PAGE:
Hyman Phelps and McNamara Hyman Phelps and McNamara
Drug Supply Chain and Distribution
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The legal landscape for the distribution of pharmaceutical products is rapidly evolving. HPM has extensive experience with the multitude of federal and state laws, regulations, and policies affecting clients across the supply chain.

Drug Supply Chain Security Act (DSCSA)
This recently enacted law, also known as Title II of the Drug Quality and Security Act, significantly changes the requirements for the distribution of prescription drugs in the United States. The DSCSA affects entities from throughout the supply chain, including manufacturers, distributors, wholesalers, third-party logistics providers (3PLs), repackagers, and pharmacies. Beginning January 1, 2015, the DSCSA creates a national prescription drug track and trace system that will eventually lead to the implementation of a fully electronic and interoperable system by late 2023. In addition to new track and trace requirements, the DSCSA also creates new licensing and operating standards for wholesalers and 3PLs. HPM has been at the forefront of this laws implementation and advises clients across the supply chain on compliance with its requirements.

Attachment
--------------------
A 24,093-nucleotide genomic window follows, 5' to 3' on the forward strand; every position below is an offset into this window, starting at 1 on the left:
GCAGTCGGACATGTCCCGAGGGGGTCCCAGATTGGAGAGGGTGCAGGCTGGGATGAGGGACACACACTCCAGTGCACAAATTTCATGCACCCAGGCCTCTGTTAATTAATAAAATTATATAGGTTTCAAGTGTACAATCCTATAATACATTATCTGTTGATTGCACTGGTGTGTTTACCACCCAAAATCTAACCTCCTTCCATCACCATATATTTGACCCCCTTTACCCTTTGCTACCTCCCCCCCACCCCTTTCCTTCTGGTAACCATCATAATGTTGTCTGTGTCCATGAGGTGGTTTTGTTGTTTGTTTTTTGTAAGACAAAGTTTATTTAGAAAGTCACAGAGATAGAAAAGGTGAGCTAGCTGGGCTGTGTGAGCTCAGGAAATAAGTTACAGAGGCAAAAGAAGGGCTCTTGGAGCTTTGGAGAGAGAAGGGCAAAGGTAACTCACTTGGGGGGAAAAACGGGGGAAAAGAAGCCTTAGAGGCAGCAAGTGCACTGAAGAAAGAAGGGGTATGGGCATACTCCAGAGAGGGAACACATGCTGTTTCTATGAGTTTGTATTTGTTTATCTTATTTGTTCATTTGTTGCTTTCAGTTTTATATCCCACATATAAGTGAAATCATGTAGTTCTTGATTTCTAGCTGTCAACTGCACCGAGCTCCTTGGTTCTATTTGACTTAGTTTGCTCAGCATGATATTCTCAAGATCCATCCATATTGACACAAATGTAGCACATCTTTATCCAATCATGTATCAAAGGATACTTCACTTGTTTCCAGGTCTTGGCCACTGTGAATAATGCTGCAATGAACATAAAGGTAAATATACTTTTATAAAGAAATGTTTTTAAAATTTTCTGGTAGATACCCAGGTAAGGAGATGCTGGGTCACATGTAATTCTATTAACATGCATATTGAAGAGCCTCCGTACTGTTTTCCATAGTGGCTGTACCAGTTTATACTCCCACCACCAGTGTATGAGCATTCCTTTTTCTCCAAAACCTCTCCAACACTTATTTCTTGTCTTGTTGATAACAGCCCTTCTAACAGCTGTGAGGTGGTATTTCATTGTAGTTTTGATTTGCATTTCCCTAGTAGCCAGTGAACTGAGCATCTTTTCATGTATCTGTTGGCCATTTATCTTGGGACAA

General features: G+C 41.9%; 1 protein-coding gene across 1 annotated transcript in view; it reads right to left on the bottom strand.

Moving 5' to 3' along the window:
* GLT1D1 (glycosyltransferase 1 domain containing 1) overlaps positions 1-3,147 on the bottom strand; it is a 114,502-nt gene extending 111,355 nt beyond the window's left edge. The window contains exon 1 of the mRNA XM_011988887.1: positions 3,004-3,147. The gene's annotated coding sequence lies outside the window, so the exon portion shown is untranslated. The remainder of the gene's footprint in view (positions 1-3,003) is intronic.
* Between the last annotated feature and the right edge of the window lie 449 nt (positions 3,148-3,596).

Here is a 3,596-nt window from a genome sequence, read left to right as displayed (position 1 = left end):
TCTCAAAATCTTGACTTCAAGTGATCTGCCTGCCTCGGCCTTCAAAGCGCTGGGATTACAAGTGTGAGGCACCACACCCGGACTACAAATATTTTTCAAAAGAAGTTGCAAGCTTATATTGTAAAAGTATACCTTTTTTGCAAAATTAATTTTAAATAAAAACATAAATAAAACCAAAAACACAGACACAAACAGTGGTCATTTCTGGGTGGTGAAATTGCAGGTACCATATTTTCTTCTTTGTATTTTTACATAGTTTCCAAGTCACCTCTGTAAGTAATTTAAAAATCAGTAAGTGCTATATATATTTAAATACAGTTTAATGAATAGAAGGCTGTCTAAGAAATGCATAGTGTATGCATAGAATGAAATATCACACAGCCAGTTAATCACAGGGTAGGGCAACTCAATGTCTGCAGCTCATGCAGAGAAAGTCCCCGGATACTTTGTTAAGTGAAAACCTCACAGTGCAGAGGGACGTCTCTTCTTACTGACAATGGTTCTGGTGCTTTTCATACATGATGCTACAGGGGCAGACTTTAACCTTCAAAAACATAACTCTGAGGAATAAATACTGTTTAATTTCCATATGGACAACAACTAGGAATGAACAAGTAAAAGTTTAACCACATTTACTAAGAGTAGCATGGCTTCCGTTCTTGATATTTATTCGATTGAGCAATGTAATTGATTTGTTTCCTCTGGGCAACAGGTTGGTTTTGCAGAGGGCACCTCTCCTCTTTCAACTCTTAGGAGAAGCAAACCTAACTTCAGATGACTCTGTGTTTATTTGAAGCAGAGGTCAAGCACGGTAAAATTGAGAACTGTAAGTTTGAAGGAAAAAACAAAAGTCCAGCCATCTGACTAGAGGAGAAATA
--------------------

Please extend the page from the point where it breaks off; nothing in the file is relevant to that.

Prescription Drug Marketing Act of 1987 (PDMA)
Although the PDMAs impact will be reduced by the enactment of the DSCSA, the PDMA continues to be an important law affecting the distribution of prescription drugs. This law imposes certain regulatory requirements on the distribution of prescription drugs, including the distribution of samples, drug pedigrees, and wholesale distributor licensing and is implemented at both the state and federal level. HPM has advised clients since its enactment on the PDMAs requirements, including licensing, recordkeeping, reporting, security, and labeling.

State Licensing
Under the PDMA, every state and territory has enacted a licensing scheme for the distribution of prescription products and will likely continue under the DSCSA. Most states have both resident and non-resident licensing requirements for drug wholesalers, but many also impose licensing requirements for drug manufacturers and 3PLs. In addition, several states have also implemented licensing programs for the distribution of prescription and non-prescription devices as well as non-prescription drugs. Certain states also require distributors to obtain a VAWD accreditation with the National Association of Boards of Pharmacy. HPM has substantial experience advising clients on state licensing requirements and has developed contacts with many state agencies.


Primary Contacts:

Anne Marie Murphy

Larry Houck

John Gilbert, Jr.